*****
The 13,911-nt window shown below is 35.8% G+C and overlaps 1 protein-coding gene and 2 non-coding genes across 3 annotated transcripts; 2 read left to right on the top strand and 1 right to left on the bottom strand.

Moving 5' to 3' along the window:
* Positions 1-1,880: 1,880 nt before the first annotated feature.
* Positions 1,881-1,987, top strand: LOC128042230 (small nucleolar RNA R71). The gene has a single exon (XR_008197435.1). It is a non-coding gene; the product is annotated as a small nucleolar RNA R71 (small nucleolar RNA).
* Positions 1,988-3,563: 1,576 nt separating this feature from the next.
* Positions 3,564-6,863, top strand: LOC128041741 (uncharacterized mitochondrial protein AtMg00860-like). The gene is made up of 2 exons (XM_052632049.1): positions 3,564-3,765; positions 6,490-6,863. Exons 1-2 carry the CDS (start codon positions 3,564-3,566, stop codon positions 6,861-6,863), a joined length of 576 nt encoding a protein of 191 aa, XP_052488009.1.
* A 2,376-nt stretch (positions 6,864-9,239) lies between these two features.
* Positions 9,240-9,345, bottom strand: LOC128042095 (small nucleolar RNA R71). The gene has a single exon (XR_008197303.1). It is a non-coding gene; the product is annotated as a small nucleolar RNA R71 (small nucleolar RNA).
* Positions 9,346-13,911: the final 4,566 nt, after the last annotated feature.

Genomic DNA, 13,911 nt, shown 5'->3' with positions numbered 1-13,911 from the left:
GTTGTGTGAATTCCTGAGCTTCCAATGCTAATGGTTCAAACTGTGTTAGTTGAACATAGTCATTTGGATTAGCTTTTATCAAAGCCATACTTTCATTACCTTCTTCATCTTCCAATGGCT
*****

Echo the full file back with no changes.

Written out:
The 13,911-nt window shown below is 35.8% G+C and overlaps 1 protein-coding gene and 2 non-coding genes across 3 annotated transcripts; 2 read left to right on the top strand and 1 right to left on the bottom strand.

Moving 5' to 3' along the window:
* Positions 1-1,880: 1,880 nt before the first annotated feature.
* Positions 1,881-1,987, top strand: LOC128042230 (small nucleolar RNA R71). The gene has a single exon (XR_008197435.1). It is a non-coding gene; the product is annotated as a small nucleolar RNA R71 (small nucleolar RNA).
* Positions 1,988-3,563: 1,576 nt separating this feature from the next.
* Positions 3,564-6,863, top strand: LOC128041741 (uncharacterized mitochondrial protein AtMg00860-like). The gene is made up of 2 exons (XM_052632049.1): positions 3,564-3,765; positions 6,490-6,863. Exons 1-2 carry the CDS (start codon positions 3,564-3,566, stop codon positions 6,861-6,863), a joined length of 576 nt encoding a protein of 191 aa, XP_052488009.1.
* A 2,376-nt stretch (positions 6,864-9,239) lies between these two features.
* Positions 9,240-9,345, bottom strand: LOC128042095 (small nucleolar RNA R71). The gene has a single exon (XR_008197303.1). It is a non-coding gene; the product is annotated as a small nucleolar RNA R71 (small nucleolar RNA).
* Positions 9,346-13,911: the final 4,566 nt, after the last annotated feature.

Genomic DNA, 13,911 nt, shown 5'->3' with positions numbered 1-13,911 from the left:
GTTGTGTGAATTCCTGAGCTTCCAATGCTAATGGTTCAAACTGTGTTAGTTGAACATAGTCATTTGGATTAGCTTTTATCAAAGCCATACTTTCATTACCTTCTTCATCTTCCAATGGCT